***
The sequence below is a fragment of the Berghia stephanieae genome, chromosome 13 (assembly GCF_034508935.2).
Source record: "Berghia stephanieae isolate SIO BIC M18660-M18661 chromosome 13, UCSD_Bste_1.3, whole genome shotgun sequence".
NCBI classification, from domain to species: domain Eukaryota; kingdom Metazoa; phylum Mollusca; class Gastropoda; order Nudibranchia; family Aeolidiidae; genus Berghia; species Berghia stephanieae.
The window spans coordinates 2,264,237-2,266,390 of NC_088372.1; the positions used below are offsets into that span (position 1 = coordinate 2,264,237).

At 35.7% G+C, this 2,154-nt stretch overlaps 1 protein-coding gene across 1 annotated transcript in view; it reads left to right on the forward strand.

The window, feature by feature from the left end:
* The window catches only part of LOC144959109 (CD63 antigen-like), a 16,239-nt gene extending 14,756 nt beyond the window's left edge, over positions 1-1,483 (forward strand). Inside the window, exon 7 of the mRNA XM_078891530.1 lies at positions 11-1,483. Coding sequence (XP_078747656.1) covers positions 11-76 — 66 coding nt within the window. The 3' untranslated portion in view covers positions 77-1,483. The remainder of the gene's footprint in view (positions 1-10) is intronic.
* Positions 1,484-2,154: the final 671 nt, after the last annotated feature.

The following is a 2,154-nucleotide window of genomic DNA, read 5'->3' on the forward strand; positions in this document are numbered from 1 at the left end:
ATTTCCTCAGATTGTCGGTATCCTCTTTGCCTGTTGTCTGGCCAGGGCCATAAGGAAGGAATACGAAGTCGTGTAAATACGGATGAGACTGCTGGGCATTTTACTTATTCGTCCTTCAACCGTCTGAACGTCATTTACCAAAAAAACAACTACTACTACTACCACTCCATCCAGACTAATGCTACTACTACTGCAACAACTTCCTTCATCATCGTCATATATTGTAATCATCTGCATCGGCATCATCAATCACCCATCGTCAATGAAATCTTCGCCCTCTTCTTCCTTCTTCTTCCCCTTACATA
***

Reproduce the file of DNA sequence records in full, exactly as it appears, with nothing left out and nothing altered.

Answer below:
The sequence below is a fragment of the Berghia stephanieae genome, chromosome 13 (assembly GCF_034508935.2).
Source record: "Berghia stephanieae isolate SIO BIC M18660-M18661 chromosome 13, UCSD_Bste_1.3, whole genome shotgun sequence".
NCBI classification, from domain to species: domain Eukaryota; kingdom Metazoa; phylum Mollusca; class Gastropoda; order Nudibranchia; family Aeolidiidae; genus Berghia; species Berghia stephanieae.
The window spans coordinates 2,264,237-2,266,390 of NC_088372.1; the positions used below are offsets into that span (position 1 = coordinate 2,264,237).

At 35.7% G+C, this 2,154-nt stretch overlaps 1 protein-coding gene across 1 annotated transcript in view; it reads left to right on the forward strand.

The window, feature by feature from the left end:
* The window catches only part of LOC144959109 (CD63 antigen-like), a 16,239-nt gene extending 14,756 nt beyond the window's left edge, over positions 1-1,483 (forward strand). Inside the window, exon 7 of the mRNA XM_078891530.1 lies at positions 11-1,483. Coding sequence (XP_078747656.1) covers positions 11-76 — 66 coding nt within the window. The 3' untranslated portion in view covers positions 77-1,483. The remainder of the gene's footprint in view (positions 1-10) is intronic.
* Positions 1,484-2,154: the final 671 nt, after the last annotated feature.

The following is a 2,154-nucleotide window of genomic DNA, read 5'->3' on the forward strand; positions in this document are numbered from 1 at the left end:
ATTTCCTCAGATTGTCGGTATCCTCTTTGCCTGTTGTCTGGCCAGGGCCATAAGGAAGGAATACGAAGTCGTGTAAATACGGATGAGACTGCTGGGCATTTTACTTATTCGTCCTTCAACCGTCTGAACGTCATTTACCAAAAAAACAACTACTACTACTACCACTCCATCCAGACTAATGCTACTACTACTGCAACAACTTCCTTCATCATCGTCATATATTGTAATCATCTGCATCGGCATCATCAATCACCCATCGTCAATGAAATCTTCGCCCTCTTCTTCCTTCTTCTTCCCCTTACATA